Mai 2018

Tout public OCA
Le télescope Schaumasse de l'Observatoire de Nice
 mardi 22 mai 2018, NEF - Mont Gros - CION - talk in French - retransmis à Valrose (Salle O. Chesneau)
Matthieu CONJAT - Association Aquila
La coupole Schaumasse abrite l'un des instruments les plus récents du site du Mont-Gros de l'OCA. Il s'agit d'un télescope de 40 cm de diamètre, de type 'Cassegrain', qui est utilisé
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    depuis 2007 dans le cadre de nombreuses campagnes scientifiques. Je vous parlerai de mesures de diamètres stellaires, d'occultation d'étoiles par des petits corps du système solaire, de découvertes d'astéroïdes doubles et d'étoiles variables, et (un peu) d'imagerie astronomique.
Séminaire Géoazur
Multidisciplinary studies of earthquakes and tectonics (TBD)
 jeudi 24 mai 2018, 11h00, Géoazur, Sophia-Antipolis, salle de conférence Bât.1
Timothy CRAIG (University of Leeds)
Séminaire Géoazur
Sea Level Change and the Solid Earth: local, regional and global perspectives
 jeudi 31 mai 2018, 11h00, Sophia, salle de Conférence du Bâtiment 4
Giorgio Spada
TBD.

Juin 2018

Séminaire Géoazur
Seismicity, Deformation and Metamorphism in the Western Hellenic Subduction Zone - New Constraints from Tomography
 jeudi 7 juin 2018, 11h00, Géoazur, Sophia-Antipolis, salle de conférence Bât.1
Felix HALPAAP (Earth Science, University of Bergen)
Conférence Géoazur
Environmental Seismology
 jeudi 14 juin 2018, 11h00, Géoazur, Sophia-Antipolis, salle de conférence Bât.4
Mikesell Dylan (Boise State University - USA)
Séminaire Géoazur
Probing plate boundaries rheology during the seismic cycle using GPS data  en savoir plus...
 jeudi 21 juin 2018, 11h00, Géoazur, Sophia-Antipolis, salle de conférence Bât.1
Emilie Klein (UCSD)
Séminaire Géoazur
2-D and 3-D geophysical imaging of crustal structure at the East Pacific Rise 9°50’N: implications for crustal accretion and hydrothermal circulation
 jeudi 28 juin 2018, 11h00, Géoazur, Sophia-Antipolis, salle de conférence Bât.1
Milena MARJANOVIC
Along fast and intermediate spreading centers axial magma lenses (AMLs) are detected beneath much of the ridge axis, and the notion that the AML is the primary melt reservoir for dike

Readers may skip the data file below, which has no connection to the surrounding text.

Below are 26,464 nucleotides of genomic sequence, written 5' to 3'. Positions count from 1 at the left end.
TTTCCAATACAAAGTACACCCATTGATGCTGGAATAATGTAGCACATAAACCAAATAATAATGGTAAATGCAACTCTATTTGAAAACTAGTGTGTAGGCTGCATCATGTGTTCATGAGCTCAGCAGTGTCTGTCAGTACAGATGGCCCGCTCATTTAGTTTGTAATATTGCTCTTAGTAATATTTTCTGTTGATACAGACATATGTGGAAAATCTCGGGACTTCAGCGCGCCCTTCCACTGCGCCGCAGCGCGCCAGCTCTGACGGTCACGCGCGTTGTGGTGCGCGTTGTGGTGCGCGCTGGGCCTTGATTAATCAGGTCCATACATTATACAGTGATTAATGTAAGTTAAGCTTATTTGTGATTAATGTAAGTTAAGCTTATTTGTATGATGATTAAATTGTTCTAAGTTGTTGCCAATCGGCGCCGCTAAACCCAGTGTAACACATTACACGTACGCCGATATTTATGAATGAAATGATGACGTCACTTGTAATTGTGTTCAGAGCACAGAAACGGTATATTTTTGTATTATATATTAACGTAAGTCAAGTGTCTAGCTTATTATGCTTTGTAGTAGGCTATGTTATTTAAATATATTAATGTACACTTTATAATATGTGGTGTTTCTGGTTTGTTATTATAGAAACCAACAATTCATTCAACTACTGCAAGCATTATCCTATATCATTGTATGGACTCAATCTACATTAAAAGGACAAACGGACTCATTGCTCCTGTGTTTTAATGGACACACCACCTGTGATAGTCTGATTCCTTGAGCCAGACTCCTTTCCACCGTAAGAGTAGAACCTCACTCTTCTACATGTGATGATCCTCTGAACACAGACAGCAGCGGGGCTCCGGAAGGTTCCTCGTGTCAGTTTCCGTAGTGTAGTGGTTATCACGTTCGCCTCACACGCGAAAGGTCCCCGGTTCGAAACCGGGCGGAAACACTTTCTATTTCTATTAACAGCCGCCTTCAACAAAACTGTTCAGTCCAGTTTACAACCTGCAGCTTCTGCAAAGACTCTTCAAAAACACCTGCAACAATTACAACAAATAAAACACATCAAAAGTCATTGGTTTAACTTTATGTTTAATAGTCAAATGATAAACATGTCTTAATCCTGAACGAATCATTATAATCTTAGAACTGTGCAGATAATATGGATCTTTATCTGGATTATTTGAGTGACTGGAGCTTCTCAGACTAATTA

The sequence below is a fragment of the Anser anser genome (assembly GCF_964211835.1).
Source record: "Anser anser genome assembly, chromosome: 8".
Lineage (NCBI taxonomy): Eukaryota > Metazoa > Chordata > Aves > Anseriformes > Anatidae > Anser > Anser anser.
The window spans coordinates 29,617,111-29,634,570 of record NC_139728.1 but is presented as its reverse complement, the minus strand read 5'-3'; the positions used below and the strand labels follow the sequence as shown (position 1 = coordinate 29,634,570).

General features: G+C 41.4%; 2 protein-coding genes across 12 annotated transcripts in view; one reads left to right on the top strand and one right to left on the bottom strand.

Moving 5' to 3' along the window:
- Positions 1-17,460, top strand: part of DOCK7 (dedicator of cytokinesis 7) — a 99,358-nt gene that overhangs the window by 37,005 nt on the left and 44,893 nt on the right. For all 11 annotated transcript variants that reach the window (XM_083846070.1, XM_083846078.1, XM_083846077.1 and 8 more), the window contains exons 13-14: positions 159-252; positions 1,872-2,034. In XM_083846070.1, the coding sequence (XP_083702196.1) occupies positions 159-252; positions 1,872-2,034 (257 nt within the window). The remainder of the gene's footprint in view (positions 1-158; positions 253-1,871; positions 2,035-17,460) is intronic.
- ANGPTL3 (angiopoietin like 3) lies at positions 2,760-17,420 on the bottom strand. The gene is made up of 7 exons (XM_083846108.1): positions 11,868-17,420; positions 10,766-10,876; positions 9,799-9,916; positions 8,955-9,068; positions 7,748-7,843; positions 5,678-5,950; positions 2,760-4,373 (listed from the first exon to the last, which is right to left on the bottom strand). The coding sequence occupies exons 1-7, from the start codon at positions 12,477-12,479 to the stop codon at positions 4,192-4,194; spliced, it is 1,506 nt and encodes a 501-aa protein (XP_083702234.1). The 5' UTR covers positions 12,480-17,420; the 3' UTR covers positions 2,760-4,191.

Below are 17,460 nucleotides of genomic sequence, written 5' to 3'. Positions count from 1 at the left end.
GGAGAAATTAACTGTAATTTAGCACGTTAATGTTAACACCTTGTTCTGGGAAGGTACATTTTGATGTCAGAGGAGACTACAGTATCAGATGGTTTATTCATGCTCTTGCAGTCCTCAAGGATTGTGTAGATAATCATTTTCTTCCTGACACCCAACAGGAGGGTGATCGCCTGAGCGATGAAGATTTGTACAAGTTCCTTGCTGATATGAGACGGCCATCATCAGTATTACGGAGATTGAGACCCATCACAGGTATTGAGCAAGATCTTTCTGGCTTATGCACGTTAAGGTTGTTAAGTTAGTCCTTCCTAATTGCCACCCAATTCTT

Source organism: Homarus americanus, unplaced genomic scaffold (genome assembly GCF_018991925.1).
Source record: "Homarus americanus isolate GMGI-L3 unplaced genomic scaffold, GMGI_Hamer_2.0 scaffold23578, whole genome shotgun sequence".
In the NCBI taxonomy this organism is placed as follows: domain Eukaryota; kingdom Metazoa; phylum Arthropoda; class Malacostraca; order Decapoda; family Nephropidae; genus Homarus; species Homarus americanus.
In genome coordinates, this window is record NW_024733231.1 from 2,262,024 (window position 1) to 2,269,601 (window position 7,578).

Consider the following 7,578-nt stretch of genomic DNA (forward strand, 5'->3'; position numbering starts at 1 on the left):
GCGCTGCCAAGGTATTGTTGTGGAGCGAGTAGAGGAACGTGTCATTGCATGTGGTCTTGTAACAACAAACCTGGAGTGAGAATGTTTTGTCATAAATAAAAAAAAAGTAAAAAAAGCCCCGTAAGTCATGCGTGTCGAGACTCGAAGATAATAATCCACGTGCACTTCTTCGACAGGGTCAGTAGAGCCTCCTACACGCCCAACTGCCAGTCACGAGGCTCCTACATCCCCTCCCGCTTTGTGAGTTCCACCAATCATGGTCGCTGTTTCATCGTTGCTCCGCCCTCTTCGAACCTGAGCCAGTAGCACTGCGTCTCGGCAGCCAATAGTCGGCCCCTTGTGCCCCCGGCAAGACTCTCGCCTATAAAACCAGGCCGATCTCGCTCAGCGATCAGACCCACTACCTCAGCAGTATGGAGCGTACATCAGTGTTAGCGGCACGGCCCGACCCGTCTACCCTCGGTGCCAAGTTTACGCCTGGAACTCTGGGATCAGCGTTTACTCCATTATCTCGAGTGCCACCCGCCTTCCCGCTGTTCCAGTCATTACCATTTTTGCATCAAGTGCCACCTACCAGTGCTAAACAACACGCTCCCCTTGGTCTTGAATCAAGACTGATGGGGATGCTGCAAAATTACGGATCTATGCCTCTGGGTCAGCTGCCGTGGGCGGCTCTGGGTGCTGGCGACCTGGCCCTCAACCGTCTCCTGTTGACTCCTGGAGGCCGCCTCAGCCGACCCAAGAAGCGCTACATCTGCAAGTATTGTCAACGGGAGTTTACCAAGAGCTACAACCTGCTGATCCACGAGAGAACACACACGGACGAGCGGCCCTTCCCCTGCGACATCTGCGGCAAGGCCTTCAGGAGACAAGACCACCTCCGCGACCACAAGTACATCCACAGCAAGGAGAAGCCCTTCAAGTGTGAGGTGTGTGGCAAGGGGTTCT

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    intrusions and magma emplacement on the seafloor (that together build the upper crust) is commonly accepted. However, the physical properties of the AMLs and their role in construction of the lower crust are still elusive. In 2008, a 3D multichannel seismic (MCS) survey was conducted at the East Pacific Rise (EPR), to study physical properties of magmatic system and its relationship with other processes that operate at this MOR system. Here, I will first present results of the analysis focused on examining physical properties of the AML from seismic data: - Magmatic segmentation - Inspection of the AML reflector in seismic data show that this event is disrupted at different length scales. The most of thus mapped fine-scale interruptions in AML are collocated with previously identified higher (third and fourth) order discontinuities in bathymetry, corroborating genetic relationship between magmatic and tectonic segmentation, and supporting the notion of crustal accretion through small magmatic units. - Distribution of melt - Using novel technique developed by oil and gas industry we were able to map variation of melt content within the AML restricted to the innermost zone of the ridge axis. We show that the melt content within the AML varies significantly at spatial scales of several hundreds of meters. - Presence of multiple sills within the lower crust - We identify a series of reflections below the axial magma lens that we interpret as magma lenses in the upper part of the lower crust. From the geometry and amplitude of the reflections in a zone beneath a recent volcanic eruption, we infer that magma drained from a lower lens helped replenish the AML above and, perhaps, contributed to the eruption. Our data indicate that a multi-level complex of magma lenses is present beneath the East Pacific Rise and probably contributes to the formation of both the upper and lower crust. I will then show the results of my recent work focused on the upper crust using elastic 2D and 3D full-waveform inversion techniques : - Signatures of the along-axis hydrothermal circulation - The velocity model reveal a number of low-velocity anomalies, complex in shape, extending down to ~1 km below the seafloor. We attribute them to the presence of hydrothermal flow. Depending on their spatial correlation with the previously identified tectonic discontinuities in bathymetry and presence of venting, we classify them as down-going and up-going pathways, respectively. - Three-dimensional mapping of the upper-crust (ongoing work) - For the first time upper crustal properties are mapped at high-resolution spatial scales in three-dimensions. The layer 2A/ 2B boundary is clearly identified in the resulting model as the base of high velocity gradient and can be followed throughout the entire area included in the inversion; consistency in character of the gradient zone and distinct velocity anomaly near active hydrothermal discharge zones, where the most of the alteration is expected to take place, argue that this boundary is predominantly lithological. Our models corroborate rapid thickening of the basaltic at about 2 km away from the ridge axis, which is in places more abrupt on the Pacific Plate side. In addition, we map the extent of the diking zone, which in width corresponds to the width of the AML. The above strongly argues that the dikes at the EPR are intruded vertically and suggests that the rate of dike subsidence (and thus variation in thickness of extrusives) is highly controlled by the physical properties of the AML.